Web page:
When I did decide to start raising my rates, part of me felt a little uncomfortable. Would I still get work now that I was charging more? Was I legitimate in charging more for what I did? What would I tell my current clients?!

Here are the statements I work through when I get the “Er, should I be charging this much?” feelings.

  • You’re the only person that can do what you do, how you do it. I work mainly with lady creatives & entrepreneurs. I have quite a niche in the web design/development market in that I am my client. I give my clients help with their website marketing, tips for how to engage with their clients through their online brand, and advice/contacts for other aspects of their business. 
  • If you had a 9-5 job, you’d have had a pay rise by now. Most 9-5s offer yearly pay rises inline with the cost of living increases, promotions and your relative worth to the company.
  • Realise you’re in demand. It’s not boastful to say you’re in demand, it means you’re doing something really right! Look, the harsh truth is, if you took on every project that came to your door then you’d quickly burn out. I decided that I needed to increase my rates in order to cherry pick projects that would help my business grow + keep me engaged with my work.
  • Working my ass off wasn’t what I started freelancing for! Charging more means I can have more time to produce quality work without burning the midnight oil. It means that both my client and I benefit from an unstressed relationship, comfortable deadlines, and room for ‘nice extras’.
  • My experience has increased since I last set my prices. Experience is worth its weight in gold, literally! You’ve picked up a lot of knowledge since you last increased your price, and that needs to show in your rates. Think of the pricing tiers in hair salons, you pay more for the experienced stylists!
  • If you charge it, they will come. Does that make sense? Basically, your perfect clients usually expect to pay a certain amount. It’s a perception of worth, and by charging too little you could actually be putting them off – they’ll wonder what the deal is!

Letting current clients know about my rate increases isn’t too difficult. Sure, I’ve lost a few along the way (which is understandable), but in all honesty our work had grown apart anyway. Here’s how I go about communicating rate changes with my current clients:

  • I let them know well in advance if we have current or on-going work. 
  • I usually offer them a discount on my new rates for the first couple of months, something like 5%. Rewarding their loyalty is the least I can do!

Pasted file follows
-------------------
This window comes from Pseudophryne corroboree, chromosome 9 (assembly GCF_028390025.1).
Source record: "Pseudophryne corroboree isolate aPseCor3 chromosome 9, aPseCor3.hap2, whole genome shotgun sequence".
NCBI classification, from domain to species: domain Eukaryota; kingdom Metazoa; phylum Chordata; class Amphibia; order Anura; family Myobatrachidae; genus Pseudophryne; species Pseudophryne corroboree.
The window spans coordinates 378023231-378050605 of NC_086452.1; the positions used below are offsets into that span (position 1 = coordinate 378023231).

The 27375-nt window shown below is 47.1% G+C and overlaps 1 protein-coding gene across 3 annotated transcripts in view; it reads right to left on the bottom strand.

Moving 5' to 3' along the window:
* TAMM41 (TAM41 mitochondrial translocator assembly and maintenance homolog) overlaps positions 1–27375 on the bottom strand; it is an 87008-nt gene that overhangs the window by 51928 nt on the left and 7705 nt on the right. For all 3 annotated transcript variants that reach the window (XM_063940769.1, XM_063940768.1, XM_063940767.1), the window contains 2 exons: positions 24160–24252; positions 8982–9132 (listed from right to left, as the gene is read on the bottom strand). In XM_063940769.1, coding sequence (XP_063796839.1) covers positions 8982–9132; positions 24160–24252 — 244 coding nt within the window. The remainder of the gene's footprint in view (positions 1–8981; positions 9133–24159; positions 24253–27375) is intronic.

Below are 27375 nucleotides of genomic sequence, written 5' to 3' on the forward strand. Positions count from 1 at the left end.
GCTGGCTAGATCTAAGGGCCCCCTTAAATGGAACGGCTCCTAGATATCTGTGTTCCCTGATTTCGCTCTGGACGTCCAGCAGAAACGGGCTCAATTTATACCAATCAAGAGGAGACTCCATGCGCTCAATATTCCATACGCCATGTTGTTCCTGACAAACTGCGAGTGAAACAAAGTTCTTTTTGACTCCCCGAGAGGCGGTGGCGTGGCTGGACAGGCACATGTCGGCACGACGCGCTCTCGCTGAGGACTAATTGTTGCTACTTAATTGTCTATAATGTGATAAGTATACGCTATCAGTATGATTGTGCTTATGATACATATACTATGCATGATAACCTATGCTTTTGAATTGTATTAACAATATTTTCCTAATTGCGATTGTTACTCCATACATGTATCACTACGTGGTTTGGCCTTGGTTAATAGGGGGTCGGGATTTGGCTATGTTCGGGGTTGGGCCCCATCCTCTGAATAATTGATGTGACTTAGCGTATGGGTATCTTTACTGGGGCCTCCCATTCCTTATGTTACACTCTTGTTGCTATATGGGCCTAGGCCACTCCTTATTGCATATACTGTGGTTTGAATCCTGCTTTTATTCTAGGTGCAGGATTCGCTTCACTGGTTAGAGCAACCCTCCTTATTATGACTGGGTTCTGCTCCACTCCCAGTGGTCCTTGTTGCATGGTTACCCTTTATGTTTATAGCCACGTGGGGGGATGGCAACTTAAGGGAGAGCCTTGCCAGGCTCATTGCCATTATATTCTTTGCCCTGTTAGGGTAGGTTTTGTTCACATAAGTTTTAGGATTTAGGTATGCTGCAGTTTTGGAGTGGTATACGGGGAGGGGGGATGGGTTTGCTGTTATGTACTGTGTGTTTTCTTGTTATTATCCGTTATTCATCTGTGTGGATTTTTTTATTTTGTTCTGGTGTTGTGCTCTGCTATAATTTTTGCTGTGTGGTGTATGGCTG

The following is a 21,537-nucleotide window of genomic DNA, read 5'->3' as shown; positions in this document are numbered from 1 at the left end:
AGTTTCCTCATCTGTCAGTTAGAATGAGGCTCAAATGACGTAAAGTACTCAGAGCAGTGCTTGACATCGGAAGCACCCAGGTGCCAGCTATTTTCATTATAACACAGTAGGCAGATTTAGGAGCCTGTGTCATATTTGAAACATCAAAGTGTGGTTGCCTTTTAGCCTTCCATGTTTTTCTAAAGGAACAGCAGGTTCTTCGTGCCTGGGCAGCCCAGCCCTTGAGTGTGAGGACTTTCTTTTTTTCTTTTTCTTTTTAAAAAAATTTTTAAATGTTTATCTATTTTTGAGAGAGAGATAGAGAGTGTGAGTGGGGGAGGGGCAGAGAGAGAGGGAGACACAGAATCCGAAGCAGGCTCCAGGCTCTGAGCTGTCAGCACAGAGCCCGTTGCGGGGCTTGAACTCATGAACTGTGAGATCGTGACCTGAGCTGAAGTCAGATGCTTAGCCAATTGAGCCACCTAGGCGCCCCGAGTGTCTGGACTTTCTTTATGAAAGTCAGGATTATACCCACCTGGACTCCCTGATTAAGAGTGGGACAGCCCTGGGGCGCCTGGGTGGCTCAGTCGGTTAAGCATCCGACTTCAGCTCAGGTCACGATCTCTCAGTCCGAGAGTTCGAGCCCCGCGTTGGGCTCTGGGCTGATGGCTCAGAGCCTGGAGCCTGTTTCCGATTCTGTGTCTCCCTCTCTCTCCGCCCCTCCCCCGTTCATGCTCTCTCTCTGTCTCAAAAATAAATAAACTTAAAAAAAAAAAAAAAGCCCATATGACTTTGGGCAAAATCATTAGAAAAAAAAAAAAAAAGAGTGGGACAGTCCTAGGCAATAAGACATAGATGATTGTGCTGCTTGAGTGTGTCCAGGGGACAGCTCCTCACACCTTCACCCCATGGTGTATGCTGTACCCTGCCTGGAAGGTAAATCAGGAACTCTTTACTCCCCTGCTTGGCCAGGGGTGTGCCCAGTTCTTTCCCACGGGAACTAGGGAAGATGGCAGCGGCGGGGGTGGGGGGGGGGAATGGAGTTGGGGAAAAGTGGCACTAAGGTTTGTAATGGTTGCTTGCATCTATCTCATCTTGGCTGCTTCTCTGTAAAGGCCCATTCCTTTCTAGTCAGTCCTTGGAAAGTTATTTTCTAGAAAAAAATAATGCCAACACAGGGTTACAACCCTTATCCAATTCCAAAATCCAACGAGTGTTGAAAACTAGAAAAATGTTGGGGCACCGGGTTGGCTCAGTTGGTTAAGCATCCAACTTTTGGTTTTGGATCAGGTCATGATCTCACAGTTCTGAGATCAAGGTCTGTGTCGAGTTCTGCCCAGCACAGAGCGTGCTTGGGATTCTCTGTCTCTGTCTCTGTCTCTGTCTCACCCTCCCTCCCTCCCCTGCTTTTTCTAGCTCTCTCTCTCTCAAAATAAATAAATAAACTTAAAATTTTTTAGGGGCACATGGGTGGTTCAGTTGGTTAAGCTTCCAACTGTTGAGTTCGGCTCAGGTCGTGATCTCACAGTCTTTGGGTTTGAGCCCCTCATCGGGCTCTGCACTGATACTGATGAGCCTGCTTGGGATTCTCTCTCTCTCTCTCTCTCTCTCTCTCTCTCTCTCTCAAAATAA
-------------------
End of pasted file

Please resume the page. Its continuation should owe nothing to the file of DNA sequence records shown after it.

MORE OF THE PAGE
• I lay out why I’m increasing my rates: my skill set has grown (I explain what my new skills can bring to our projects), general inflation, an increase in demand.
  • I explain my worth, letting them know that even though my prices are increasing, it’s still a great deal for their business. Sometimes, I’ll offer examples of projects that we could take on, including a quote and expected gains (be they monetary, conversions, or sign-ups).

Don’t be afraid of charging what you’re worth, raise your rates!!

10 Two Minute Tasks to Save the World!

Well, maybe not the world, but they could definitely help out your business!

Time is your most valuable asset when you run your own business or work as a freelancer, and there never seems to be enough of it! Here’s my list of 10 things that you can do that only take around 2 minutes, each of which will help you & your business without taking much time out of your day.

  1. Take a break. Sometimes this is one of the best things you can do, especially if you’re feeling in a rut or stressed out with a project. Giving yourself a couple of minutes to clear your head and think of other things will make all the difference.
  2. Change up your twitter theming. A new background, a new avatar, tweak your bio. I’m betting that around 80% of twitter users haven’t changed their backgrounds or bios since they started their twitter accounts, are you sure it projects the best of your business?
  3. Read an article. There’s a wealth of blogs out there relating to your fields, you probably already subscribe to a few. Taking the time to read and keep up with current trends will stop you and your business going stale.
  4. Change your signatures. Whether it’s for your email, forum accounts or flickr, make sure that your signatures have your latest details available – you could be missing out on valuable traffic!
  5. Post an update on your facebook page. Or, if you don’t have one yet, get one! Finest Imaginary’s facebook page currently has over 800 likers, that’s 800 potential customers. I’m super guilty of neglecting it, and it’s one of my goals to post an update on there at least once every other day!
  6. Reply to that email. You know the one, it’s been hanging around in your inbox for over 7 days, and you keep saying you’ll reply to it at some point – do it now!!!
  7. Clear up! Is your workspace looking a bit jumbled? Give it a quick two minute tidy, you’ll be surprised how rewarding it is!
  8. Write a list. Simply write a list that you’ve been meaning to write, blog posts ideas, potential clients, improvements to your websites etc.etc.
  9. Think ahead.  I sometimes get so involved with what I’m doing Right Now that I forget to plan ahead. For Finest Imaginary I’m starting to think of Christmas things already, and trying to get a head start this year. Is there something you need to think ahead for?
  10. Check your stats. Keeping on top of your web stats is important, have you recently had a spike in traffic? Do you know? Find out!
Do you have any other 2 minute tasks that you’d like to share?